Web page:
The plan for the new cathedral includes space for the bells. That plan was unveiled in October 2012. At the time it was estimated to cost $21 million to build the entire cathedral project – the so-called “Full Vision” – immediately and that price could increase to $25 million if it took three years to build, said architect Thomas Kerns of Kerns Group Architects, in Arlington, Virginia.
The project no doubt will be constructed in phases, Kerns told the church Executive Council during his October presentation, with the first being the main worship space which would cost $15 million, including a three-year cost-escalation estimate. Construction on the cathedral has not yet begun and worshippers continue to gather in covered, open-air church on the grounds.
Lowell, who with her colleagues is helping raise money for the project, agreed that rebuilding the cathedral “is going to be a very long-term piece,” noting that very few cathedrals, past or present, have been built in short periods of time.
Rebuilding Holy Trinity has been a priority for diocesan Bishop Jean Zaché Duracin since shortly after the devastating quake. He has predicted the new cathedral will be “the iconic symbol of the Episcopal Church in Haiti.”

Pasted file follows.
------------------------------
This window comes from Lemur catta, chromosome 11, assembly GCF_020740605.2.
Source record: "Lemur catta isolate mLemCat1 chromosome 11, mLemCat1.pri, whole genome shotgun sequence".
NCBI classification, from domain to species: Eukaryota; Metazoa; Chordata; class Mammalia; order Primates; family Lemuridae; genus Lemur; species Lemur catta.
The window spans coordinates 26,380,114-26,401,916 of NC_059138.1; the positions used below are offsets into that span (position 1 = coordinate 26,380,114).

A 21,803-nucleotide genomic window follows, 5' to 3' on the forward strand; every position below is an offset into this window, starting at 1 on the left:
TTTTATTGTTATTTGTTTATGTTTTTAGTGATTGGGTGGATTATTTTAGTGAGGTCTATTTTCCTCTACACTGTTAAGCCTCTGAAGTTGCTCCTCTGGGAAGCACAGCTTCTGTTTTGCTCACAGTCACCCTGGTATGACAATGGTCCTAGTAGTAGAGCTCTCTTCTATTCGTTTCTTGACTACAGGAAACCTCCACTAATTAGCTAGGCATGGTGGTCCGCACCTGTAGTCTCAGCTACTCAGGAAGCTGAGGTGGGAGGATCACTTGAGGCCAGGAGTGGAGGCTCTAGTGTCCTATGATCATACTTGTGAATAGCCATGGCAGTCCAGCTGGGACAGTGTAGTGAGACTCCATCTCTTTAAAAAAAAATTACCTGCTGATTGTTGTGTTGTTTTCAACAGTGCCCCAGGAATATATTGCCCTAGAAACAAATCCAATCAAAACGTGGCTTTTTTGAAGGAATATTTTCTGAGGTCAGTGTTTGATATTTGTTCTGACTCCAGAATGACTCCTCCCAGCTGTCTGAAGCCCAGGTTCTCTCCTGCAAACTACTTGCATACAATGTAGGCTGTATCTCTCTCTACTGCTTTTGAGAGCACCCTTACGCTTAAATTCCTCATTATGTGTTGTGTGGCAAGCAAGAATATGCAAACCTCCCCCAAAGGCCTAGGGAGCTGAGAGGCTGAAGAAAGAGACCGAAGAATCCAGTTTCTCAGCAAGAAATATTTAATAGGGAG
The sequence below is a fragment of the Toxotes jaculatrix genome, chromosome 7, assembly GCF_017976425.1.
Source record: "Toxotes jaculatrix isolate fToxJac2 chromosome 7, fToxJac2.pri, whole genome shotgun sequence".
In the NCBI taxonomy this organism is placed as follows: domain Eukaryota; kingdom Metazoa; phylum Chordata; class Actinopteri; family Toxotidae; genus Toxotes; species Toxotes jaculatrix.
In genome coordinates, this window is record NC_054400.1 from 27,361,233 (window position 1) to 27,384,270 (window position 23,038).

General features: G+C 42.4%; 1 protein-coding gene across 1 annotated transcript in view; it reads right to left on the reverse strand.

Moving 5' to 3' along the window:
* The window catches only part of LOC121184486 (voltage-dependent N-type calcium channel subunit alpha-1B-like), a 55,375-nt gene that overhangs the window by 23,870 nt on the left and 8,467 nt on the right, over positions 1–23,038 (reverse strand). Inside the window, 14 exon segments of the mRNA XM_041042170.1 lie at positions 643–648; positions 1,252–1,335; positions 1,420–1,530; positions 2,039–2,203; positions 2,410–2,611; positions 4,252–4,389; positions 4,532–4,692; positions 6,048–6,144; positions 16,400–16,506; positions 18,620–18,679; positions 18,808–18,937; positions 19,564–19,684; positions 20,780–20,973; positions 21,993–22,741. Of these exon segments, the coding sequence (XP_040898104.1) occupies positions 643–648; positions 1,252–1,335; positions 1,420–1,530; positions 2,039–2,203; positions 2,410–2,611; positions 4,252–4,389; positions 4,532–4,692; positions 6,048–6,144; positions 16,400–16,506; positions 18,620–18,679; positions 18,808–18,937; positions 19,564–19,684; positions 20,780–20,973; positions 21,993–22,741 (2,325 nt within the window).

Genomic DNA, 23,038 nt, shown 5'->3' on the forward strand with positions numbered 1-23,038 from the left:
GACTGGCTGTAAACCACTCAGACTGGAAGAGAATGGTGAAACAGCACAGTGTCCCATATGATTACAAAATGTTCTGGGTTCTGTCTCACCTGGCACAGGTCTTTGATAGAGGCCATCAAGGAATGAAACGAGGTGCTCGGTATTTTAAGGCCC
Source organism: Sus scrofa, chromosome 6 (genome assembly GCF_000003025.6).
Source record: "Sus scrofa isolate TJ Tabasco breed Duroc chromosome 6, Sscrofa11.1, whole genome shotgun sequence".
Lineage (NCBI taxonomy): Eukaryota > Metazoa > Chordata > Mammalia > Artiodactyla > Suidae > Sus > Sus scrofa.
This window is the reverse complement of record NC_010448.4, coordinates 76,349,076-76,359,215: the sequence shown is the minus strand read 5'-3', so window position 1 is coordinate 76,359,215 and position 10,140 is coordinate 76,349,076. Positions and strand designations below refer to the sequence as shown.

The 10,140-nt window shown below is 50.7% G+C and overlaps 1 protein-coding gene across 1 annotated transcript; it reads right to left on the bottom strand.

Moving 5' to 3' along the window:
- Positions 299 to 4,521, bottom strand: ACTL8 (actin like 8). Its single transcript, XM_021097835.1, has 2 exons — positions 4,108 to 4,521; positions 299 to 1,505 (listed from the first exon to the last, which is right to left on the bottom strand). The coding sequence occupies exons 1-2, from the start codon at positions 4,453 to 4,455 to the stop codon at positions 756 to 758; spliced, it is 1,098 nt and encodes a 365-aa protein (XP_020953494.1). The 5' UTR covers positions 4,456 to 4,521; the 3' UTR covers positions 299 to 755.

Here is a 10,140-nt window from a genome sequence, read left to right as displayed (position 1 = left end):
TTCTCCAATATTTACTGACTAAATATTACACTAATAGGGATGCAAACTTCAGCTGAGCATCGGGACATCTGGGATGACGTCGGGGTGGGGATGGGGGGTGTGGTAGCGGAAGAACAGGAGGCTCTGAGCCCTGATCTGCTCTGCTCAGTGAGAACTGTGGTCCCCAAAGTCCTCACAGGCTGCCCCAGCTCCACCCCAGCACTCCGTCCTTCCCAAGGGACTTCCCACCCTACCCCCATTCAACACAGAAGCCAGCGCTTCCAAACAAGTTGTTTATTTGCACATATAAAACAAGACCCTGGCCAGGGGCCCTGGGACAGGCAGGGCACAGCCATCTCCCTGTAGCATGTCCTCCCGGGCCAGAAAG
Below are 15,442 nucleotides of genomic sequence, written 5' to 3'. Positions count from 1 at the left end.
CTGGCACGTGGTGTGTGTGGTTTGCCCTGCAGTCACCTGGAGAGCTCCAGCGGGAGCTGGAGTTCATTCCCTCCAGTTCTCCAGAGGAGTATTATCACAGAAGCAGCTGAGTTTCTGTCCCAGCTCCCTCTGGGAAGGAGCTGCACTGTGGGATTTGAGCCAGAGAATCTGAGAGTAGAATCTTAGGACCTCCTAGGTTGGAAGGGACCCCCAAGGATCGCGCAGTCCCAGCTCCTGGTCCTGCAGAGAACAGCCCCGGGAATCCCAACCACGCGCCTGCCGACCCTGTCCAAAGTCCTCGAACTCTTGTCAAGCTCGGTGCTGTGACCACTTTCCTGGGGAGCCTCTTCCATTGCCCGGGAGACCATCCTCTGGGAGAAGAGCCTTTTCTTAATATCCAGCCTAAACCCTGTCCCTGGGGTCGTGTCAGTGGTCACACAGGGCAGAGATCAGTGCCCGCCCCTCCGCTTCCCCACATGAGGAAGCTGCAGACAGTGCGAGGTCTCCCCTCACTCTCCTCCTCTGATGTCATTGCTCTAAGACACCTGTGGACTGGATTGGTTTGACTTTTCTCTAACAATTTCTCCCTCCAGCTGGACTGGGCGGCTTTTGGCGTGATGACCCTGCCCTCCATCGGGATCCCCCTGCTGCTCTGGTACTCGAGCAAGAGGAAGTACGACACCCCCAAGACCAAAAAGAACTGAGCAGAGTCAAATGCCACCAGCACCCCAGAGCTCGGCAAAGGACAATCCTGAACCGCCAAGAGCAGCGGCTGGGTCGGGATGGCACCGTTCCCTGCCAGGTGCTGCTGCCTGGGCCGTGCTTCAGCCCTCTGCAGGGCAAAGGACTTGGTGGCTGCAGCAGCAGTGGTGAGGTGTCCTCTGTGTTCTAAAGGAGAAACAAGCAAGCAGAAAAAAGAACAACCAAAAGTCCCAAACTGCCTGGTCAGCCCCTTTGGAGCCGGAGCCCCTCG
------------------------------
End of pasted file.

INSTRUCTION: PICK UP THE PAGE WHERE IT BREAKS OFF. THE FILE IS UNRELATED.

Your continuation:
Lowell said in a recent interview that “it’s the Haitians who are asking for this [new cathedral], and with good reason because to them it’s a national treasure and it’s a symbol of their faith.”
“This is food for the soul; this is food for their lives. It’s what they are asking for and it is what we could give them,” she said. “Arts feed the soul. This church feeds the soul. This cathedral is the center of the 254 schools and the two hospitals and the 13 clinics and everything else that we’re doing for the people of Haiti, without regard to their denomination.”
While the diocese lost 80 percent of its infrastructure, all of its schools have been open since April 2010, serving Haitians from kindergarten to university. Not all schools are up to their pre-quake complement of students and staff, and work remains.
In the Haitian capital, the quake destroyed the Holy Trinity primary, secondary, music and trade schools and the Convent of the Sisters of Saint Margaret (all on the cathedral complex), as well as St. Vincent’s School for the Handicapped, the Episcopal University of Haiti, College Saint Pierre (a secondary school) and income-producing rental properties.
There is a proposal to build an income-producing property in the Turgeau section of Port-au-Prince on land that once held the diocesan bishop’s house that was destroyed in the quake. The project would include office rental space, condominiums, apartments, a guesthouse with restaurant and a supermarket with a rooftop cafeteria catering to students at a nearby university.
The Holy Trinity primary, secondary and music schools are operating in makeshift conditions on the grounds of the cathedral with plans to rebuild. The music school has plans for an expanded school in Cange and a new school in Cap Haitien in the north, as well as a new facility near the Port-au-Prince campus itself.